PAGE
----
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Understanding the Endocannabinoid System

Updated: Dec 29, 2018


What is a cannabinoid?


There are three different types of cannabinoid:

- Endogenous cannabinoids (produced in our own body)

- Phytocannabinoids (produced by plants)

- Synthetic cannabinoids (synthetically engineered in a lab)


Our focus is the plant-derived cannabinoid, or phytocannabinoid, called CBD (cannabidiol).

Cannabinoids act as neuromodulators. They help regulate physiological systems such as our nervous system, muscular system, digestive system, immune system, reproductive system and endocrine system. The human body does not rely solely on phytocannabinoids. Humans, as well as other mammals, are able to produce natural cannabinoids: 2-AG and Anandamide. These two compounds help the body mediate various cellular functions and control neural communication.

The endocannabinoid system (ECS) has receptor sites throughout the body. The receptors are embedded within the membrane of our cells. This system is found in the brain, glands, connective tissue, and immune cells. It has regulatory roles in several physiological processes including appetite, pain-sensation, mood and memory. The key function of this system revolves around maintaining homeostasis (balance in the body).


The human body has two primary cannabinoid receptors, CB1 and CB2. These receptors help to regulate hormone and neurological-hormone activity by either enhancing or inhibiting. This enhance or inhibit process decides how other hormones and body systems are regulated. It is easy to see how the performance of so many physiological systems may rely on the ECS.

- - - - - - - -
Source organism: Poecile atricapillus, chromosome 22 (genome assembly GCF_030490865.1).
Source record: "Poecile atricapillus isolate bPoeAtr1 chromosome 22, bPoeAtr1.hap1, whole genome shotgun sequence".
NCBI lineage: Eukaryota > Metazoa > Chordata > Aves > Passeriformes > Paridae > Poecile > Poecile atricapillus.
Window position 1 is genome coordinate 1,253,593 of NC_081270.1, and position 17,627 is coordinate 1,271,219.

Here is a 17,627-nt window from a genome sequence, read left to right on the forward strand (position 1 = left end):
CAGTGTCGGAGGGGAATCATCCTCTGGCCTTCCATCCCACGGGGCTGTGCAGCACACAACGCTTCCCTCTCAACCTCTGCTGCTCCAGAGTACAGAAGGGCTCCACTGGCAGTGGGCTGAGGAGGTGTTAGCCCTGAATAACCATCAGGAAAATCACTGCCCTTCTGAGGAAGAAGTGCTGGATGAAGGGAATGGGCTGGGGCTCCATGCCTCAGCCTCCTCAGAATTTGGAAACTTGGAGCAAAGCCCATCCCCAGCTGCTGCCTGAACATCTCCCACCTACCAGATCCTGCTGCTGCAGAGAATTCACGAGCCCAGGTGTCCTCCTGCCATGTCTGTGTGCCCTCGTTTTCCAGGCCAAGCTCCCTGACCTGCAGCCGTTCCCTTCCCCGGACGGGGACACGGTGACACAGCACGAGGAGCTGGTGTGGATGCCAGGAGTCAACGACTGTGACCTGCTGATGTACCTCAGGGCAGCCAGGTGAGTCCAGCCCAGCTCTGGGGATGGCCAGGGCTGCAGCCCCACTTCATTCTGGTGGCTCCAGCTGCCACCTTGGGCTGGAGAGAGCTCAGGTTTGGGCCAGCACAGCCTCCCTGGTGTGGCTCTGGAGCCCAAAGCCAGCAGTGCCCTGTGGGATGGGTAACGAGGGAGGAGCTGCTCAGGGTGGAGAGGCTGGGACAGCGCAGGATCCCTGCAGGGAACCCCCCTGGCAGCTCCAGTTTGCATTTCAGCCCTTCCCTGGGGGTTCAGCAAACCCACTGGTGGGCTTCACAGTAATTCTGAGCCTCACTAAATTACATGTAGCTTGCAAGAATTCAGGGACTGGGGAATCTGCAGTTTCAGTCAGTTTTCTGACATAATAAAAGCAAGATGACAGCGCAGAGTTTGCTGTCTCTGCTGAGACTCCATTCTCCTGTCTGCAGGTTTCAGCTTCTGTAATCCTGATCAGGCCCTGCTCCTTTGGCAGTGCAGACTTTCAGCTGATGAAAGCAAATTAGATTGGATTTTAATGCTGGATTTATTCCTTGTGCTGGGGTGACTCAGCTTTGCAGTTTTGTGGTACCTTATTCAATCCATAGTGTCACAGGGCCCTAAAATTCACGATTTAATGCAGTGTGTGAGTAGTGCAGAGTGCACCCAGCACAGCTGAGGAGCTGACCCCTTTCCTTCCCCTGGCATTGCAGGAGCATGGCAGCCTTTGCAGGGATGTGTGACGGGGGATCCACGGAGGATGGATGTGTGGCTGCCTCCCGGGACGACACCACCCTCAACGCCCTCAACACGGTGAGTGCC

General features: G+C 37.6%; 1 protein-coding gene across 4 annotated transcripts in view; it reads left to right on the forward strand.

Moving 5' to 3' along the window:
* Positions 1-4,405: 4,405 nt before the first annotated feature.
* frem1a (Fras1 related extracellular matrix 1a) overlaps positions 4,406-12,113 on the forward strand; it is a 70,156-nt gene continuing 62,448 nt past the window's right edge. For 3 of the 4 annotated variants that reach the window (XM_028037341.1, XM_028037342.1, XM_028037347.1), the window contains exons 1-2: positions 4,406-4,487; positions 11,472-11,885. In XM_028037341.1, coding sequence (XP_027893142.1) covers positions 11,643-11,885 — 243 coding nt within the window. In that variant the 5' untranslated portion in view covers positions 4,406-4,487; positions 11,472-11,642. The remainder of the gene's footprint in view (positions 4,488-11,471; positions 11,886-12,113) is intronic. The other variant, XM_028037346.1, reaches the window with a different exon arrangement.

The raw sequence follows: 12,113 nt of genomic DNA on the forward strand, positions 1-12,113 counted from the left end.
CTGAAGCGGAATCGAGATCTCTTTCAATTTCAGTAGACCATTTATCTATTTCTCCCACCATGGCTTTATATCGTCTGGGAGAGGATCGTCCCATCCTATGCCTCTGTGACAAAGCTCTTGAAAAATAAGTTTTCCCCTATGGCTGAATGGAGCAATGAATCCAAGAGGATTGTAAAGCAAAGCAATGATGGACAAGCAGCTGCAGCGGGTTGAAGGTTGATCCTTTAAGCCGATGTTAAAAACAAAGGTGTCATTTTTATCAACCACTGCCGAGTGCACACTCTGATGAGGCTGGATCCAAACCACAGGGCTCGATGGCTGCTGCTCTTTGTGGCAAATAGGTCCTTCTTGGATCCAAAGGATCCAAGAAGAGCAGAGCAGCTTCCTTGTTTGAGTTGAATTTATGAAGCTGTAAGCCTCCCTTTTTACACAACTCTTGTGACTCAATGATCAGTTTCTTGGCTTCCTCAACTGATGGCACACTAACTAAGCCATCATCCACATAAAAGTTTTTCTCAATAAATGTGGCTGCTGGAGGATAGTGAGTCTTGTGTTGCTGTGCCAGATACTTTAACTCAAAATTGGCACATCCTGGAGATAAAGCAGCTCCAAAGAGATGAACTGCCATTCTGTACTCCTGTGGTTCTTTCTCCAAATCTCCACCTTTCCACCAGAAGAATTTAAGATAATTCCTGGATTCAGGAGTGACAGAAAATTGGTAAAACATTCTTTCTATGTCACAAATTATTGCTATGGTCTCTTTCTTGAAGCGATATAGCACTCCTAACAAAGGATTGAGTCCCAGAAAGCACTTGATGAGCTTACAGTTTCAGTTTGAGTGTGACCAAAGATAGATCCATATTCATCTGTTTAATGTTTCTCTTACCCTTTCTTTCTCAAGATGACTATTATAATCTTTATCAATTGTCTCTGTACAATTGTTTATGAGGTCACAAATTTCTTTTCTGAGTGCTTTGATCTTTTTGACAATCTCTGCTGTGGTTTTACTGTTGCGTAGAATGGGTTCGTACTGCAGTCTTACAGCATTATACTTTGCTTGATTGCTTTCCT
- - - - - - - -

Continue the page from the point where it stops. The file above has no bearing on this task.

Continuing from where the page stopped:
The cannabinoid receptor type 1 (CB1), is a G protein-coupled cannabinoid receptor. It is located primarily in the central and peripheral nervous system. CB1 is activated by the endocannabinoid neurotransmitters anandamide and 2-arachidonoylglycerol (2-AG); by plant cannabinoids, such as the compound CBD.


Cannabinoid receptor type 2 (CB2), a G protein-coupled receptor from the cannabinoid receptor family that in humans is encoded by the CNR2 gene. It is closely related to the cannabinoid receptor type 1, which is heavily responsible for the efficiency of endocannabinoid-mediated presynaptic-inhibition. The prominent endogenous ligand for the CB2 receptor is 2-arachidonoylglycerol (2-AG).


Although CBD has little binding affinity for either of the two cannabinoid receptors (CB1 and CB2), cannabidiol modulates several non-cannabinoid receptors and ion channels. CBD also acts through various receptor-independent pathways. It can delay the re-uptake of endogenous neurotransmitters (such as anandamide and adenosine) by enhancing or inhibiting the binding action of certain G-protein coupled receptors. Research shows that by modulating the endocannabinoid system, a number of diseases and pathological conditions may be alleviated.


There are many reasons why the body may not meet its endocannabinoid demands. Experiencing an acute or chronic stressor(s), systemic compromise, trauma, pollution and buildup of internal toxins are some examples. These are all situations that could change the supply and demand needs for endocannabinoids.

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